ME/CFS doctors agree. Dr. Bell’s book “Cellular Hypoxia and Neuro-immune Fatigue’ is focused entirely on the idea that hypoxic (low oxygen states) cause ME/CFS/FM. Dr DeMeirleir believes the large blood vessels are overly opened in ME/CFS while the small blood vessels are too tightly constricted to let enough blood to get to the tissues. Dr. Cheney believes low blood flows are hampering gut and other functioning in ME/CFS. Some evidence suggest anerobic bacteria are commonly found in ME/CFS patients guts.
The strangest thing about the sympathetic nervous system activation in FM and ME/CFS is that it appears to be activated during rest and sleep and blunted during exercise; just the opposite of the way it should be. Essentially the fight/flight system is turned on during rest and then folds when presented with a challenge. To put this into blood vessel terms; the SNS shuts down the blood vessels when you’re at rest and then fails to open them sufficiently when you exercise or become otherwise active. That’s a nice recipe for someone who can’t sleep well and then falls apart when asked to take on activities during the day.
The fact that several popular drugs used in ME/CFS/FM effect sympathetic nervous system functioning and the blood vessels suggests they may be alleviating low oxygen states.
Kulshreshtha proposed amytripyline’s efficacy in FM is due, at least in part, to its ability to open blood vessels (by whacking adrenoreceptors) thus increasing blood flows to the muscles. In a twist, Light et al found that low doses of a sympathetic nervous system enhancing drug called propanolol reduced pain, , assisted with standing, and moderately increased cortisol levels in FM patients. (They believe low dose propanolol turns off overactive sensory receptors in the muscles (reducing SNS activation) while normal dose propanolol turns on the SNS, thus constricting the blood vessels, causing more low oxygen states and pain.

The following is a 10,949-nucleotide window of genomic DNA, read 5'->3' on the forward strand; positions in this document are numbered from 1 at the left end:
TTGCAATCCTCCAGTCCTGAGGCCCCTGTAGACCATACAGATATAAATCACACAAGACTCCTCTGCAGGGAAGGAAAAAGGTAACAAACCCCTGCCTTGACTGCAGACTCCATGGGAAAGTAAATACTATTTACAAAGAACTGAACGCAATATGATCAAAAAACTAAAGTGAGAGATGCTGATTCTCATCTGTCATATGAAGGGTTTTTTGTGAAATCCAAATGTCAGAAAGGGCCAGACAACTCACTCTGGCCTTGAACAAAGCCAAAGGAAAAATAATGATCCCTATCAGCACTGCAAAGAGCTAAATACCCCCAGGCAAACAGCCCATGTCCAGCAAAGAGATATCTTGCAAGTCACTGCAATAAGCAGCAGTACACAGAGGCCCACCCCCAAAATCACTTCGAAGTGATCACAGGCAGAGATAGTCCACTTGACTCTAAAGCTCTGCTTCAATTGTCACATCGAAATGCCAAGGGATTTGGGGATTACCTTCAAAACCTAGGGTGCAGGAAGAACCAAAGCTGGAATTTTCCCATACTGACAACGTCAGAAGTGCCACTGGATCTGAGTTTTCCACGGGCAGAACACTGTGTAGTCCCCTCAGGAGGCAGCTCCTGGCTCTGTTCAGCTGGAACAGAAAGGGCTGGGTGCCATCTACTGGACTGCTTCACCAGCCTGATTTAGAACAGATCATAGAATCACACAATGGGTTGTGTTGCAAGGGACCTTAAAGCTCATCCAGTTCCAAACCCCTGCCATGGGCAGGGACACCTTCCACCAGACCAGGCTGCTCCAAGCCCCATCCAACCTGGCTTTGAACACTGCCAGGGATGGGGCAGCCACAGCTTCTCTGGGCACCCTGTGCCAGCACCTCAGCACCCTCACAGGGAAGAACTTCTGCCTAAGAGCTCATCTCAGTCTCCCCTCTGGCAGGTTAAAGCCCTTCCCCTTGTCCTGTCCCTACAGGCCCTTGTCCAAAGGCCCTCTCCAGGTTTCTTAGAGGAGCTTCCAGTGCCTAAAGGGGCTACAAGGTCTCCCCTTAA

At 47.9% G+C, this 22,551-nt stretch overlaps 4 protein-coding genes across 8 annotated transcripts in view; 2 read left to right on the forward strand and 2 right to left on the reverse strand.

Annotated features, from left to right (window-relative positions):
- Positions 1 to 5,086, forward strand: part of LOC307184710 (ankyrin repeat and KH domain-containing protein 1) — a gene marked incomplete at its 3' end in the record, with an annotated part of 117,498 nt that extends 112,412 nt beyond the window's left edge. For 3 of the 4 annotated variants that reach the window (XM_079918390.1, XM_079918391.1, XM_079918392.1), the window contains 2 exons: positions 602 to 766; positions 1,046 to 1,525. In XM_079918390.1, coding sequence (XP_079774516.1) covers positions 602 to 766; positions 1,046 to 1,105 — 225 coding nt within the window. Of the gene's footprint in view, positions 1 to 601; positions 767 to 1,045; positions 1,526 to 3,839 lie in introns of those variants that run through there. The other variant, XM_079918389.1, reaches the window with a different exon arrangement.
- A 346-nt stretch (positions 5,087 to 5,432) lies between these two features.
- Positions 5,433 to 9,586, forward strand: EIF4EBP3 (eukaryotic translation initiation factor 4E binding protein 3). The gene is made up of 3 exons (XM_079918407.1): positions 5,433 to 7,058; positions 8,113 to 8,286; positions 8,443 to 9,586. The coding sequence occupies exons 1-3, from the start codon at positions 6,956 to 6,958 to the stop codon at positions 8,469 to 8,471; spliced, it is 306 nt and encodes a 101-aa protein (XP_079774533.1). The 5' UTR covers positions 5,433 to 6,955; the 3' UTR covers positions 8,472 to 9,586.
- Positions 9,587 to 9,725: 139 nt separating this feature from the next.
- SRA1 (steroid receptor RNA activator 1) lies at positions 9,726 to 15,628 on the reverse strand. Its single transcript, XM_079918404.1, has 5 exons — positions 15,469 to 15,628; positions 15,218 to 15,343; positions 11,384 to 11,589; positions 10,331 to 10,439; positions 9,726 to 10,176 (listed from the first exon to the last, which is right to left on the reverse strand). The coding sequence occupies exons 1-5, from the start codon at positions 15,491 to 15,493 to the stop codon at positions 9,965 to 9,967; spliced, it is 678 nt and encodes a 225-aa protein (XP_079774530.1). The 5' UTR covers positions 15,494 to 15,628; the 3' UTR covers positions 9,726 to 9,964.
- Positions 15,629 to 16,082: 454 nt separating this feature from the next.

- Amytriptyline in ME/CFS/FM
Other drugs that reduce SNS activity such as tricyclic antidepressants, duloxetine, pregbalin (lyrica), venlafaxine and pindolol have been helpful in FM and other pain disorders.
If low oxygen states are causing body-wide pain in ME/CFS and fibromyalgia then pushing patients with low aerobic capacity would be a recipe for more pain. The correct exercise prescription for Fibromyalgia is being debated but it’s clear that high doses of aerobic exercise result in more pain while lower levels of exercise can be helpful. Some evidence suggests that short bouts of resistance exercise training, presumably non-anerobic, can reduce pain and increase parasympathetic nervous functioning and heart rate variability.
It appears that exercises that enhance oxygen delivery and don’t stress the aerobic system such as Tai Chia, yoga and qiGong are recommended and aerobic exercise regimes need to be entered into so ever carefully in both fibromyalgia and ME/CFS. So long as exercise does not require ongoingly increased blood flows to the muscles it’s better tolerated at least in ME/CFS.
A recent FM study indicated problems with oxygen delivery to the tissues may be present. Significant evidence suggests low oxygen states caused by low blood volume, overly constricted blood vessels and perhaps mitochondrial dysfunction could be causing pain and other problems in FM and ME/CFS. Oddly, reperfusing these areas with oxygen can increase inflammation and oxidative stress. Similar findings in the brains of ME/CFS patients suggests the low oxygen state may be body-wide. Most researchers point to a sympathetic nervous system which appears to be over activated during rest but then poops out during activity and mitochondrial issues may come into play as well.
Teaser – Stayed tuned for more on this from the ME/CFS researchers in the not too distant future.